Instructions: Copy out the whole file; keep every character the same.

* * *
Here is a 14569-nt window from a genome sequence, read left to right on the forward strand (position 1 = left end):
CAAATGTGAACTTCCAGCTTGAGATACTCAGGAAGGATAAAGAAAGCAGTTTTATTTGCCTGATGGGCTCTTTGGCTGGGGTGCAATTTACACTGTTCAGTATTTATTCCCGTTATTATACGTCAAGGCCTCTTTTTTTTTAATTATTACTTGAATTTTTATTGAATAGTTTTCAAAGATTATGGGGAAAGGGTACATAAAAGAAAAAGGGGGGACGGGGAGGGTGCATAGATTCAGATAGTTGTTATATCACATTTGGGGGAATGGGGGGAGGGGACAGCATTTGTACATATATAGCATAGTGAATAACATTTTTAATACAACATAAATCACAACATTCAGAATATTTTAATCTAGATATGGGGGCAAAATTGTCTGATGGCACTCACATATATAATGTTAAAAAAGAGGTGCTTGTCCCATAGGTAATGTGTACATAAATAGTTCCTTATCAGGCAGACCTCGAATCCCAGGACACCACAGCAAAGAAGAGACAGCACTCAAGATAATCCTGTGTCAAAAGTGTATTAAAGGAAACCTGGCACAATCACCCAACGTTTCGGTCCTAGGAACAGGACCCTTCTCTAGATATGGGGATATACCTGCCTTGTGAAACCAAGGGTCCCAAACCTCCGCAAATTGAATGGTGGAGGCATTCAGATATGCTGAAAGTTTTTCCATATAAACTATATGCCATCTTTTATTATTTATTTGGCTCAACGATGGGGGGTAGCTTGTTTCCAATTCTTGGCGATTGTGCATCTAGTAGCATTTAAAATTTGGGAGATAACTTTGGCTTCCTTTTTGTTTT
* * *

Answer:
Here is a 14569-nt window from a genome sequence, read left to right on the forward strand (position 1 = left end):
CAAATGTGAACTTCCAGCTTGAGATACTCAGGAAGGATAAAGAAAGCAGTTTTATTTGCCTGATGGGCTCTTTGGCTGGGGTGCAATTTACACTGTTCAGTATTTATTCCCGTTATTATACGTCAAGGCCTCTTTTTTTTTAATTATTACTTGAATTTTTATTGAATAGTTTTCAAAGATTATGGGGAAAGGGTACATAAAAGAAAAAGGGGGGACGGGGAGGGTGCATAGATTCAGATAGTTGTTATATCACATTTGGGGGAATGGGGGGAGGGGACAGCATTTGTACATATATAGCATAGTGAATAACATTTTTAATACAACATAAATCACAACATTCAGAATATTTTAATCTAGATATGGGGGCAAAATTGTCTGATGGCACTCACATATATAATGTTAAAAAAGAGGTGCTTGTCCCATAGGTAATGTGTACATAAATAGTTCCTTATCAGGCAGACCTCGAATCCCAGGACACCACAGCAAAGAAGAGACAGCACTCAAGATAATCCTGTGTCAAAAGTGTATTAAAGGAAACCTGGCACAATCACCCAACGTTTCGGTCCTAGGAACAGGACCCTTCTCTAGATATGGGGATATACCTGCCTTGTGAAACCAAGGGTCCCAAACCTCCGCAAATTGAATGGTGGAGGCATTCAGATATGCTGAAAGTTTTTCCATATAAACTATATGCCATCTTTTATTATTTATTTGGCTCAACGATGGGGGGTAGCTTGTTTCCAATTCTTGGCGATTGTGCATCTAGTAGCATTTAAAATTTGGGAGATAACTTTGGCTTCCTTTTTGTTTT